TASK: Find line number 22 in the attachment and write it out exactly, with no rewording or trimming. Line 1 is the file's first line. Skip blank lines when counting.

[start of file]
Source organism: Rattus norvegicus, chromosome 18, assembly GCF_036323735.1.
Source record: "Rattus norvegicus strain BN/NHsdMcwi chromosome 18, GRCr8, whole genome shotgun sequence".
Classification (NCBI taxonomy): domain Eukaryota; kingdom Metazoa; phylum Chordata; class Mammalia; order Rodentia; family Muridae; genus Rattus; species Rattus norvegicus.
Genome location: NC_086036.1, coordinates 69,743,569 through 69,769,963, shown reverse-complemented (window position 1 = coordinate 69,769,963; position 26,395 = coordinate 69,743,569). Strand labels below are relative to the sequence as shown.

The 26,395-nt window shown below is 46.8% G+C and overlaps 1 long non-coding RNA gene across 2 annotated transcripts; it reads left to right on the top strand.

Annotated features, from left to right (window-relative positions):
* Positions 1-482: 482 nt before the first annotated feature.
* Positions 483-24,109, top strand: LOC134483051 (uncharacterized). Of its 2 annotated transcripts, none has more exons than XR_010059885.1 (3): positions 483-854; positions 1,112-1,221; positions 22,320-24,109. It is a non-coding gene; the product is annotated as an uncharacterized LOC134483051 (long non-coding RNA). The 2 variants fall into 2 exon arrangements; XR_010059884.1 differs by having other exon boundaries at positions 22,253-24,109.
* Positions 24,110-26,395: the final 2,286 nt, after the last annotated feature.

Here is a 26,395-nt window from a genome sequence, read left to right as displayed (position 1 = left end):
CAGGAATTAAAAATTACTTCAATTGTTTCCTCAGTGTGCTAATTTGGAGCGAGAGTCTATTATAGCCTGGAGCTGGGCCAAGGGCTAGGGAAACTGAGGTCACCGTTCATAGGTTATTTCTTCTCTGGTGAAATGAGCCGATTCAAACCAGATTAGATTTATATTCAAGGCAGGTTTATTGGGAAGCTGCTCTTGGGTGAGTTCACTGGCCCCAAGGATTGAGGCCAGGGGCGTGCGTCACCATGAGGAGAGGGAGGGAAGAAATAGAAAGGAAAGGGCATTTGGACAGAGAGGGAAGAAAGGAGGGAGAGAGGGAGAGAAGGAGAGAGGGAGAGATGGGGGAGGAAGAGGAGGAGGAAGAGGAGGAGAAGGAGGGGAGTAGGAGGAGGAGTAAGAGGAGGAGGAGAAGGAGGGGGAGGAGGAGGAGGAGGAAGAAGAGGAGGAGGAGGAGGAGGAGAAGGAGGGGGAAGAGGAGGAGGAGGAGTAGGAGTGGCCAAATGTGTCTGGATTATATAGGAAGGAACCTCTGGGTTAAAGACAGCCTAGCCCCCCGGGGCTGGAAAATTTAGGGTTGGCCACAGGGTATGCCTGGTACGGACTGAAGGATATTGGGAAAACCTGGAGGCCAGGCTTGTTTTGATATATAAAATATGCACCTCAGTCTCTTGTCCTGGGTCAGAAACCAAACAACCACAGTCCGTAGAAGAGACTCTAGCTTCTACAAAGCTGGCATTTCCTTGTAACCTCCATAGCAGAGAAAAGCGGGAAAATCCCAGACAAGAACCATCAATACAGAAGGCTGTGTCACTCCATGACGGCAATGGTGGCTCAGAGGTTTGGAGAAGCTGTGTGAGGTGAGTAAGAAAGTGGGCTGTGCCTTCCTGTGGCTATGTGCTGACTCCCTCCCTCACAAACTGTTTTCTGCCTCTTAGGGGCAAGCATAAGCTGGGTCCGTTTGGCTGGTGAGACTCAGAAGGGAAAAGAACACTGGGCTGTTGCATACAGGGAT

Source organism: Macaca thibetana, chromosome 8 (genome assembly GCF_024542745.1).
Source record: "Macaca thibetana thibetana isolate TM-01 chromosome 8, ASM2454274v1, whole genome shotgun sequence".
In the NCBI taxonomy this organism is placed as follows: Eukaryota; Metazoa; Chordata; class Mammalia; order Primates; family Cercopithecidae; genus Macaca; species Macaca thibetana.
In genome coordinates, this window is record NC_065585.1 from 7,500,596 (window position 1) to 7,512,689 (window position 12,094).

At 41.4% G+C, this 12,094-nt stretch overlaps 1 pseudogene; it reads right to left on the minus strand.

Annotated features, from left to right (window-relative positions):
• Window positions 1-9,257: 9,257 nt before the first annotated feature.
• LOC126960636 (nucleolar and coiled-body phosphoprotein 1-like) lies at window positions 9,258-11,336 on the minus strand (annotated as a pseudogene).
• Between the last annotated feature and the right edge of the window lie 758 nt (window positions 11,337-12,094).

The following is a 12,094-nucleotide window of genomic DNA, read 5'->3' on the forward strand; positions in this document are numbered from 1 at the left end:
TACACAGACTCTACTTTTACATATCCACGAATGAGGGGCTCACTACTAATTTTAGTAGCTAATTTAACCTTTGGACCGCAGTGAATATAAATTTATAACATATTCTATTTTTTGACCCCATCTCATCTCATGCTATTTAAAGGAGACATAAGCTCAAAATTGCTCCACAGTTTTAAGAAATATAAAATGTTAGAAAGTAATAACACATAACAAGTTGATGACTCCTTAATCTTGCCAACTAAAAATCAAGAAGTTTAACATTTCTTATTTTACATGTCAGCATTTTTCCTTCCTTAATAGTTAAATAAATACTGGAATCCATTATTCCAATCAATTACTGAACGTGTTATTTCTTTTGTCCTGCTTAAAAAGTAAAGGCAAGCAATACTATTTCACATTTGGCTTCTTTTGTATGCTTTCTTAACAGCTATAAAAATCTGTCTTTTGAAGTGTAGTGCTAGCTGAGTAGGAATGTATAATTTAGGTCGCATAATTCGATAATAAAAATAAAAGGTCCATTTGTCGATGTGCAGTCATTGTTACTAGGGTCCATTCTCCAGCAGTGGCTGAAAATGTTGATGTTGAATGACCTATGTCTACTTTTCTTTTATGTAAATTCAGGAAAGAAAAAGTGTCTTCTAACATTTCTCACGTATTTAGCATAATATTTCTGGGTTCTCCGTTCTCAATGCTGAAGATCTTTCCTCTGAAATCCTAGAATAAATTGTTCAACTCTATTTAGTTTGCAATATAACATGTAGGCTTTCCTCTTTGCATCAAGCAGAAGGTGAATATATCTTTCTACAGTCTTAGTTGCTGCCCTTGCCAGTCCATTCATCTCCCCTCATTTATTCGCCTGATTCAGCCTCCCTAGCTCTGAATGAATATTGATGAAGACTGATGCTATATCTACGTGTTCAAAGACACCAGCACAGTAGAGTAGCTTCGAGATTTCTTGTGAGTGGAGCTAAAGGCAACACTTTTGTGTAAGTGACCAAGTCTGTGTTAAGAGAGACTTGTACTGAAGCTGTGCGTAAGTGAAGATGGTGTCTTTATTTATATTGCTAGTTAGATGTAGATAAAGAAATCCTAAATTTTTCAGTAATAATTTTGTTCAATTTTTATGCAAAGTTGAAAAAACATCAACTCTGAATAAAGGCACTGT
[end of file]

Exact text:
TACACAGACTCTACTTTTACATATCCACGAATGAGGGGCTCACTACTAATTTTAGTAGCTAATTTAACCTTTGGACCGCAGTGAATATAAATTTATAACATATTCTATTTTTTGACCCCATCTCATCTCATGCTATTTAAAGGAGACATAAGCTCAAAATTGCTCCACAGTTTTAAGAAATATAAAATGTTAGAAAGTAATAACACATAACAAGTTGATGACTCCTTAATCTTGCCAACTAAAAATCAAGAAGTTTAACATTTCTTATTTTACATGTCAGCATTTTTCCTTCCTTAATAGTTAAATAAATACTGGAATCCATTATTCCAATCAATTACTGAACGTGTTATTTCTTTTGTCCTGCTTAAAAAGTAAAGGCAAGCAATACTATTTCACATTTGGCTTCTTTTGTATGCTTTCTTAACAGCTATAAAAATCTGTCTTTTGAAGTGTAGTGCTAGCTGAGTAGGAATGTATAATTTAGGTCGCATAATTCGATAATAAAAATAAAAGGTCCATTTGTCGATGTGCAGTCATTGTTACTAGGGTCCATTCTCCAGCAGTGGCTGAAAATGTTGATGTTGAATGACCTATGTCTACTTTTCTTTTATGTAAATTCAGGAAAGAAAAAGTGTCTTCTAACATTTCTCACGTATTTAGCATAATATTTCTGGGTTCTCCGTTCTCAATGCTGAAGATCTTTCCTCTGAAATCCTAGAATAAATTGTTCAACTCTATTTAGTTTGCAATATAACATGTAGGCTTTCCTCTTTGCATCAAGCAGAAGGTGAATATATCTTTCTACAGTCTTAGTTGCTGCCCTTGCCAGTCCATTCATCTCCCCTCATTTATTCGCCTGATTCAGCCTCCCTAGCTCTGAATGAATATTGATGAAGACTGATGCTATATCTACGTGTTCAAAGACACCAGCACAGTAGAGTAGCTTCGAGATTTCTTGTGAGTGGAGCTAAAGGCAACACTTTTGTGTAAGTGACCAAGTCTGTGTTAAGAGAGACTTGTACTGAAGCTGTGCGTAAGTGAAGATGGTGTCTTTATTTATATTGCTAGTTAGATGTAGATAAAGAAATCCTAAATTTTTCAGTAATAATTTTGTTCAATTTTTATGCAAAGTTGAAAAAACATCAACTCTGAATAAAGGCACTGT